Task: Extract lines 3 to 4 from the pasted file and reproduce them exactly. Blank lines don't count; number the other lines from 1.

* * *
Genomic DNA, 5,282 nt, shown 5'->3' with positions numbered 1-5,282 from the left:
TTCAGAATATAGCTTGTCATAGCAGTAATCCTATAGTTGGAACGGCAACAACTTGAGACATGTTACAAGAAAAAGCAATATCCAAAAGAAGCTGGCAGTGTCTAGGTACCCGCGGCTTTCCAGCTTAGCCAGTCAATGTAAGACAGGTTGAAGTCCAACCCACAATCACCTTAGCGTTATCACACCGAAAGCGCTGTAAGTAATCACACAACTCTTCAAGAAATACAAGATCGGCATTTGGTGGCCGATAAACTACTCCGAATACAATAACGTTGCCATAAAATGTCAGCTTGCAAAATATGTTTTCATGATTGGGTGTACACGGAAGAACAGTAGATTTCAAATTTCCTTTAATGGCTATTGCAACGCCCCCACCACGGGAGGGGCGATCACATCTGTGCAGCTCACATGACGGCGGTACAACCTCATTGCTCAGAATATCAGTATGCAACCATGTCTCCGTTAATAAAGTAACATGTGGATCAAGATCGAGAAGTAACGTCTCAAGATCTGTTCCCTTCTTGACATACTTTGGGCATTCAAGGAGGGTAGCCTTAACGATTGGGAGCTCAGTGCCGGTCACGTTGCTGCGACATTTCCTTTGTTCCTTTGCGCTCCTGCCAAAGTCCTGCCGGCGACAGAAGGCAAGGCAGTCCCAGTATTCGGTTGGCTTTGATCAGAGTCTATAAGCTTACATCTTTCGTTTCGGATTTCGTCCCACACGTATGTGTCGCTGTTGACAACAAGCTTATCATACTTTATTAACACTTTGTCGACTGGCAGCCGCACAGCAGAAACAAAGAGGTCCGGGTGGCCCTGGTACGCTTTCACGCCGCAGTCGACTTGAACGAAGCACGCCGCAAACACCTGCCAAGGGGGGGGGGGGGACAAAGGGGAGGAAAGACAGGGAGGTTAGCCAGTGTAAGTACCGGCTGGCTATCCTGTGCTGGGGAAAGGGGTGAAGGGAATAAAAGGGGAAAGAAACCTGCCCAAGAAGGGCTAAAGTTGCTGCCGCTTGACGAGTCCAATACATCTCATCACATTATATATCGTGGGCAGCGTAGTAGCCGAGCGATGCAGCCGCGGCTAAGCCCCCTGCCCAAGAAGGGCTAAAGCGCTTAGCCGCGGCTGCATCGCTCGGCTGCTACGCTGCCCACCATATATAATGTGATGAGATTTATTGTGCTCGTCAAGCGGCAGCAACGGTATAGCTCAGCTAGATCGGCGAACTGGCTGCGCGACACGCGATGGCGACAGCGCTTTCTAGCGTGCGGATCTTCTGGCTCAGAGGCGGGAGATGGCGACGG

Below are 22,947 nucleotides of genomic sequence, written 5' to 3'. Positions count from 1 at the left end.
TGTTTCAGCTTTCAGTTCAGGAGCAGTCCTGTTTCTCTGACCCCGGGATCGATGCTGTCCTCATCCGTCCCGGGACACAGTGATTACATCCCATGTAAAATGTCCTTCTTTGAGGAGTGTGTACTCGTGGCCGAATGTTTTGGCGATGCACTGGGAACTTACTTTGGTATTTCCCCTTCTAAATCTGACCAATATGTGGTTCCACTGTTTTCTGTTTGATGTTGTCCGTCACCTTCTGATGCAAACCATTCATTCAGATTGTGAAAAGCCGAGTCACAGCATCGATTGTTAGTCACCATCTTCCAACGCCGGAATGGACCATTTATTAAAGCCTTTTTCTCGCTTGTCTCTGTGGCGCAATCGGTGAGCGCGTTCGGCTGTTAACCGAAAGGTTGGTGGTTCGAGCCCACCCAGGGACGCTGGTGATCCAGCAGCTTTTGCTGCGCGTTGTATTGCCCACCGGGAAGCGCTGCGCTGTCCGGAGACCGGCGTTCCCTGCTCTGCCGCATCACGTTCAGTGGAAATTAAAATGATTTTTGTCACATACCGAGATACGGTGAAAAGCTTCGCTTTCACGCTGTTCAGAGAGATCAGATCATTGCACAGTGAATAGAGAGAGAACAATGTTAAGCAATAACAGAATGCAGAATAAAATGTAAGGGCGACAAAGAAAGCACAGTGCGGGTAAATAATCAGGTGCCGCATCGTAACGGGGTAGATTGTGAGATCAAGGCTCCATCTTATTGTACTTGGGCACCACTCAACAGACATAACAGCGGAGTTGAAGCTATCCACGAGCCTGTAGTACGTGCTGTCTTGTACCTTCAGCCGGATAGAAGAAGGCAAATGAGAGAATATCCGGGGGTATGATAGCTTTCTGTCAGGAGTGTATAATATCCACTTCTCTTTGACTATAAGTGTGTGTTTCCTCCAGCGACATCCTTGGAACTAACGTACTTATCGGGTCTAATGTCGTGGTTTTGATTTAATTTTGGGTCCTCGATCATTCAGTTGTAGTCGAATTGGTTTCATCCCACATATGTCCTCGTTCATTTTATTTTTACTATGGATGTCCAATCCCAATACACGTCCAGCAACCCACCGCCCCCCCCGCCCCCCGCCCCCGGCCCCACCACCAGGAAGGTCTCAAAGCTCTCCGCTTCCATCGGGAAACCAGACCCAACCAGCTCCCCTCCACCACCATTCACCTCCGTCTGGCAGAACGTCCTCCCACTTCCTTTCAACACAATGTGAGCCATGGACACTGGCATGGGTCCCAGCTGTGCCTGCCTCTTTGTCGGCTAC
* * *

Below are 22,947 nucleotides of genomic sequence, written 5' to 3'. Positions count from 1 at the left end.
TGTTTCAGCTTTCAGTTCAGGAGCAGTCCTGTTTCTCTGACCCCGGGATCGATGCTGTCCTCATCCGTCCCGGGACACAGTGATTACATCCCATGTAAAATGTCCTTCTTTGAGGAGTGTGTACTCGTGGCCGAATGTTTTGGCGATGCACTGGGAACTTACTTTGGTATTTCCCCTTCTAAATCTGACCAATATGTGGTTCCACTGTTTTCTGTTTGATGTTGTCCGTCACCTTCTGATGCAAACCATTCATTCAGATTGTGAAAAGCCGAGTCACAGCATCGATTGTTAGTCACCATCTTCCAACGCCGGAATGGACCATTTATTAAAGCCTTTTTCTCGCTTGTCTCTGTGGCGCAATCGGTGAGCGCGTTCGGCTGTTAACCGAAAGGTTGGTGGTTCGAGCCCACCCAGGGACGCTGGTGATCCAGCAGCTTTTGCTGCGCGTTGTATTGCCCACCGGGAAGCGCTGCGCTGTCCGGAGACCGGCGTTCCCTGCTCTGCCGCATCACGTTCAGTGGAAATTAAAATGATTTTTGTCACATACCGAGATACGGTGAAAAGCTTCGCTTTCACGCTGTTCAGAGAGATCAGATCATTGCACAGTGAATAGAGAGAGAACAATGTTAAGCAATAACAGAATGCAGAATAAAATGTAAGGGCGACAAAGAAAGCACAGTGCGGGTAAATAATCAGGTGCCGCATCGTAACGGGGTAGATTGTGAGATCAAGGCTCCATCTTATTGTACTTGGGCACCACTCAACAGACATAACAGCGGAGTTGAAGCTATCCACGAGCCTGTAGTACGTGCTGTCTTGTACCTTCAGCCGGATAGAAGAAGGCAAATGAGAGAATATCCGGGGGTATGATAGCTTTCTGTCAGGAGTGTATAATATCCACTTCTCTTTGACTATAAGTGTGTGTTTCCTCCAGCGACATCCTTGGAACTAACGTACTTATCGGGTCTAATGTCGTGGTTTTGATTTAATTTTGGGTCCTCGATCATTCAGTTGTAGTCGAATTGGTTTCATCCCACATATGTCCTCGTTCATTTTATTTTTACTATGGATGTCCAATCCCAATACACGTCCAGCAACCCACCGCCCCCCCCGCCCCCCGCCCCCGGCCCCACCACCAGGAAGGTCTCAAAGCTCTCCGCTTCCATCGGGAAACCAGACCCAACCAGCTCCCCTCCACCACCATTCACCTCCGTCTGGCAGAACGTCCTCCCACTTCCTTTCAACACAATGTGAGCCATGGACACTGGCATGGGTCCCAGCTGTGCCTGCCTCTTTGTCGGCTAC